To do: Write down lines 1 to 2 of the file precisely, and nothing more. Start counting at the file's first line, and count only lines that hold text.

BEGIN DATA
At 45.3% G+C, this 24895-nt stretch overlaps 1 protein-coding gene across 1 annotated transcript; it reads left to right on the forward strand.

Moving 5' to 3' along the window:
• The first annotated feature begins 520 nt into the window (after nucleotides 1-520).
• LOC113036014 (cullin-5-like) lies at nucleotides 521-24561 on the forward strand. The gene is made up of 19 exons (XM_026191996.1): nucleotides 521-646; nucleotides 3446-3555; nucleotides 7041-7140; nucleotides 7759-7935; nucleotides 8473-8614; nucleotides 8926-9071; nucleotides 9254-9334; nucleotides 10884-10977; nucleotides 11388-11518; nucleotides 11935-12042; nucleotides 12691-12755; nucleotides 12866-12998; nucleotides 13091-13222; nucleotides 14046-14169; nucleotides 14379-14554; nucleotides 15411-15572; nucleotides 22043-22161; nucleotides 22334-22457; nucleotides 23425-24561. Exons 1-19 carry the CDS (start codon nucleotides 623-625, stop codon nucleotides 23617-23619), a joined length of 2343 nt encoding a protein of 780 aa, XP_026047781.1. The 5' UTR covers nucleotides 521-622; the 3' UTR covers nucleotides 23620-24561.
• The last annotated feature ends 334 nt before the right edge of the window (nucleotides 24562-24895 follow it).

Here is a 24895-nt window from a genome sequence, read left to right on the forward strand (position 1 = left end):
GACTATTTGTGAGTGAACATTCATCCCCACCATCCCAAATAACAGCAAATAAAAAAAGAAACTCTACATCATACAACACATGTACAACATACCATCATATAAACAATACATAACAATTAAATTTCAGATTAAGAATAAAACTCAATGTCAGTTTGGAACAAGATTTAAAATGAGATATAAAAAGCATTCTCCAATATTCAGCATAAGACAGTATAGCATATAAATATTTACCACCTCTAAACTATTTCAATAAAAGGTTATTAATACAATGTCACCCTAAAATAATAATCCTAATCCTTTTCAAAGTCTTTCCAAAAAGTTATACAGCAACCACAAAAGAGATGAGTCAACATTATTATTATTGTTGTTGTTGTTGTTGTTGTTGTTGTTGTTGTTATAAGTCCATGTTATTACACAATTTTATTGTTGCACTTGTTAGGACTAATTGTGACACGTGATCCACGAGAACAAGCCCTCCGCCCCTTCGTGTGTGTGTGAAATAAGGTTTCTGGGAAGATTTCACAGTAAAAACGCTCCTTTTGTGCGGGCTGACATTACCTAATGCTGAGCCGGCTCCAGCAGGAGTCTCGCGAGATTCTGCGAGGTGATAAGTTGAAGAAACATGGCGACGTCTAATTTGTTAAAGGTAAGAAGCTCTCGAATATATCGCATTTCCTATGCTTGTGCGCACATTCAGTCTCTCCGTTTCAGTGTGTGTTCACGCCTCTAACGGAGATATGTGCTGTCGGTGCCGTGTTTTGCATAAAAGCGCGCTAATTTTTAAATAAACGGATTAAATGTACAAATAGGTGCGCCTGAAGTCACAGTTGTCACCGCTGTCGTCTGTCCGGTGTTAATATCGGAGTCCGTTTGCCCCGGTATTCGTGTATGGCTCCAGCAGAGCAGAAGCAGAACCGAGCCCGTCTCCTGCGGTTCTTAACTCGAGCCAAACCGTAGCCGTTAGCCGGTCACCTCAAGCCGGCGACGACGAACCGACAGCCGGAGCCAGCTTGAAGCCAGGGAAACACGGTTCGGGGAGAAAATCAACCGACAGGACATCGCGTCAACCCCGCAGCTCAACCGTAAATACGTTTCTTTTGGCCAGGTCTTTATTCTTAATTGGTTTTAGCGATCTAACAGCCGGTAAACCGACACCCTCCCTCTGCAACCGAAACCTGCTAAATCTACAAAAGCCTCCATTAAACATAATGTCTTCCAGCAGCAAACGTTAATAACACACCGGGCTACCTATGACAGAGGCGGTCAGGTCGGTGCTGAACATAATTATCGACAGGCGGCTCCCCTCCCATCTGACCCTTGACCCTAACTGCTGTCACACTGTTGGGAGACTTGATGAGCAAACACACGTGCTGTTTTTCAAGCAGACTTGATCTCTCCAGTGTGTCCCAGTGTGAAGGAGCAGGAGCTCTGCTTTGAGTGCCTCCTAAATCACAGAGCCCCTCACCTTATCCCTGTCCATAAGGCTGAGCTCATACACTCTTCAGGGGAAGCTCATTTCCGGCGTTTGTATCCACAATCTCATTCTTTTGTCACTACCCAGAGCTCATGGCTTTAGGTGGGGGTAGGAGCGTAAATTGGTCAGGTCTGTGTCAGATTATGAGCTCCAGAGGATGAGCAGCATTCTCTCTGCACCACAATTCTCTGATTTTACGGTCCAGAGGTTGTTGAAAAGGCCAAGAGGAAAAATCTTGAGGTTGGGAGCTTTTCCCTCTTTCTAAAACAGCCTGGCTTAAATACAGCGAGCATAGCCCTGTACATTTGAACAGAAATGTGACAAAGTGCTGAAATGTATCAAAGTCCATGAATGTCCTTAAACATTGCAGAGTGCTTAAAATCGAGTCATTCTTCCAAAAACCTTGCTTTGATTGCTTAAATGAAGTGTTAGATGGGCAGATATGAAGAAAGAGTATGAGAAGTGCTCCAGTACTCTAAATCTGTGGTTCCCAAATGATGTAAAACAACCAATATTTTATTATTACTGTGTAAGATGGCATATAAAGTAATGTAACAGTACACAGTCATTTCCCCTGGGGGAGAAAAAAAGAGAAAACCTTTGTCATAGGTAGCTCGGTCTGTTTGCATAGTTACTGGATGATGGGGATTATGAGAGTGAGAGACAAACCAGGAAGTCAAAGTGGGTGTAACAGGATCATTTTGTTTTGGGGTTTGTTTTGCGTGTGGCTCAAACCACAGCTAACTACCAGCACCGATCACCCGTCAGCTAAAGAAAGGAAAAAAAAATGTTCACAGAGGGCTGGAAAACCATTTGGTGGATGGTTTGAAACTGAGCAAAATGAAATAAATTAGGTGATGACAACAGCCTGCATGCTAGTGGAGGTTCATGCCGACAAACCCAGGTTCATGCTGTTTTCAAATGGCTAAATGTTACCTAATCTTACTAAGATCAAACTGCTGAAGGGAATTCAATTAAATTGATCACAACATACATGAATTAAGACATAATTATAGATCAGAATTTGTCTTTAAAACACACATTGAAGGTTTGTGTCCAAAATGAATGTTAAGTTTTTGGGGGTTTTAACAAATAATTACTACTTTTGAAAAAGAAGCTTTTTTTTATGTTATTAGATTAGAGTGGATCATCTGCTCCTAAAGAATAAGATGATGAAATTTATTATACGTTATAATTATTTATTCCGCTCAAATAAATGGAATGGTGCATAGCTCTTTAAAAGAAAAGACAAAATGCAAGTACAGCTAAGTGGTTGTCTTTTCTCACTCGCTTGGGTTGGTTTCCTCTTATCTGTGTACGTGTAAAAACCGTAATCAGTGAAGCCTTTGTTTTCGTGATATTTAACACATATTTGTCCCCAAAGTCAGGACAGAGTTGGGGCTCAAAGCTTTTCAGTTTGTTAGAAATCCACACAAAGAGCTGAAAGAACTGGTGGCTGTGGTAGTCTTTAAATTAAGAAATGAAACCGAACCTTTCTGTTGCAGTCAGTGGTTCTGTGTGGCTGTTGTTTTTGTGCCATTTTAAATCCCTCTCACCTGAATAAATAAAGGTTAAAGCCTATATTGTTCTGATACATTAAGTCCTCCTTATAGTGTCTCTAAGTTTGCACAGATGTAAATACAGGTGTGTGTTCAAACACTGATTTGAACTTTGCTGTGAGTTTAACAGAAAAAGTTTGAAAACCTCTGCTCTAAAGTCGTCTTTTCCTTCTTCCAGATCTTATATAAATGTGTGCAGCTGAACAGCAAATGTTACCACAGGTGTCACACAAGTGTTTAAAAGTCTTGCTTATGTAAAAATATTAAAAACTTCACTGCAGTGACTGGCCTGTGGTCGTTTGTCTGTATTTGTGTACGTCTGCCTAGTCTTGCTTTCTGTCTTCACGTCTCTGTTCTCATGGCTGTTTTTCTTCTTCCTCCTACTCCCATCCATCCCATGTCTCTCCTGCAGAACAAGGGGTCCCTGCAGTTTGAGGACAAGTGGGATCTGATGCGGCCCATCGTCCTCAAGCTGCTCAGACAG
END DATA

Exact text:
At 45.3% G+C, this 24895-nt stretch overlaps 1 protein-coding gene across 1 annotated transcript; it reads left to right on the forward strand.

Moving 5' to 3' along the window: